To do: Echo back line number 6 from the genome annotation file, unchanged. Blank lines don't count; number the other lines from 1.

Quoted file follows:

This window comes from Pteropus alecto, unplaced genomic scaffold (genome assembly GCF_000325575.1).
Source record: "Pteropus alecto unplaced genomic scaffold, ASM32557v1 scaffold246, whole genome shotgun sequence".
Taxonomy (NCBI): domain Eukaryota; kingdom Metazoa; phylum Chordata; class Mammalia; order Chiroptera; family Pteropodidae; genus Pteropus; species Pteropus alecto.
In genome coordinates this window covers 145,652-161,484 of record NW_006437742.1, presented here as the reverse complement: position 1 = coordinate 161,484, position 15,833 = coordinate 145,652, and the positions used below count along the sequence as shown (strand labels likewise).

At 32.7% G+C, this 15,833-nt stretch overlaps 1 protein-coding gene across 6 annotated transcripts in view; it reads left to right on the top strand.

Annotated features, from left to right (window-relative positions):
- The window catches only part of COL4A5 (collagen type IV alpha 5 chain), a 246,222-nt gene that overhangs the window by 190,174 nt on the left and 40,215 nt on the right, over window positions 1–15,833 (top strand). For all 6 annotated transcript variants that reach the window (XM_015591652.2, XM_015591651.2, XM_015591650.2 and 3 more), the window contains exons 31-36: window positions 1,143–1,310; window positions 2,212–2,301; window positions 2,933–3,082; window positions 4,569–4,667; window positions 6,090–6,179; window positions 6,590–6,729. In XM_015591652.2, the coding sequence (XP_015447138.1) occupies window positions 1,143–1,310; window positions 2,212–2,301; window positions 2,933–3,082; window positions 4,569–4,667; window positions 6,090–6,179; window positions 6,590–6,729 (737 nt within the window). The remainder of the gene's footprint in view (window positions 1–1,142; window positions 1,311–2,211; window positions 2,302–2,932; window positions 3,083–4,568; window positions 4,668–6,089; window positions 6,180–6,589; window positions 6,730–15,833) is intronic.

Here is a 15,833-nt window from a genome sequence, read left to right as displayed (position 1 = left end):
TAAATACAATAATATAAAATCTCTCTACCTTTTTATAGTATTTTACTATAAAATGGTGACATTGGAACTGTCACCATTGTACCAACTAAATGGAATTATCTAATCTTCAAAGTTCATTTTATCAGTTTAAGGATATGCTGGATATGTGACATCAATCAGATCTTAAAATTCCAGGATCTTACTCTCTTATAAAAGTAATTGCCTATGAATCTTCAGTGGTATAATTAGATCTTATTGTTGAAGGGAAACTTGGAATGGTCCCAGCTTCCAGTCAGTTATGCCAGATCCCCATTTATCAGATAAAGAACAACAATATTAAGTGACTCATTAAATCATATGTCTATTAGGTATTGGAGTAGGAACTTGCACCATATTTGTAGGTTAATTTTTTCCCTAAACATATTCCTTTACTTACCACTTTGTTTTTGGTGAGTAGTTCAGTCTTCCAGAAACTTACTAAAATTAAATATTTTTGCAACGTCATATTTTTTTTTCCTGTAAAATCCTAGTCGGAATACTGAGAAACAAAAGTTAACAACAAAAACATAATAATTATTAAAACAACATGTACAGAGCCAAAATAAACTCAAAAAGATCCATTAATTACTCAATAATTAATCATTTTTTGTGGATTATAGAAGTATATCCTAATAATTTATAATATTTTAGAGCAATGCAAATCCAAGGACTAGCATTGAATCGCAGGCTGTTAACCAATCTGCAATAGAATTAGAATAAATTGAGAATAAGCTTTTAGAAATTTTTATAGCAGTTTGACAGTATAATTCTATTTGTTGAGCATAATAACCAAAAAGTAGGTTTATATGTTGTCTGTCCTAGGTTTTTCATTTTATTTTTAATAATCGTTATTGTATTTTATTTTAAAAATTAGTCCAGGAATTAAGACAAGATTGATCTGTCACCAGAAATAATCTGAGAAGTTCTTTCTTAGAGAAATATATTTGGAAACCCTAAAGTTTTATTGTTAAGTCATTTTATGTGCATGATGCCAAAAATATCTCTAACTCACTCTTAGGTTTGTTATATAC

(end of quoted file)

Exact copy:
Annotated features, from left to right (window-relative positions):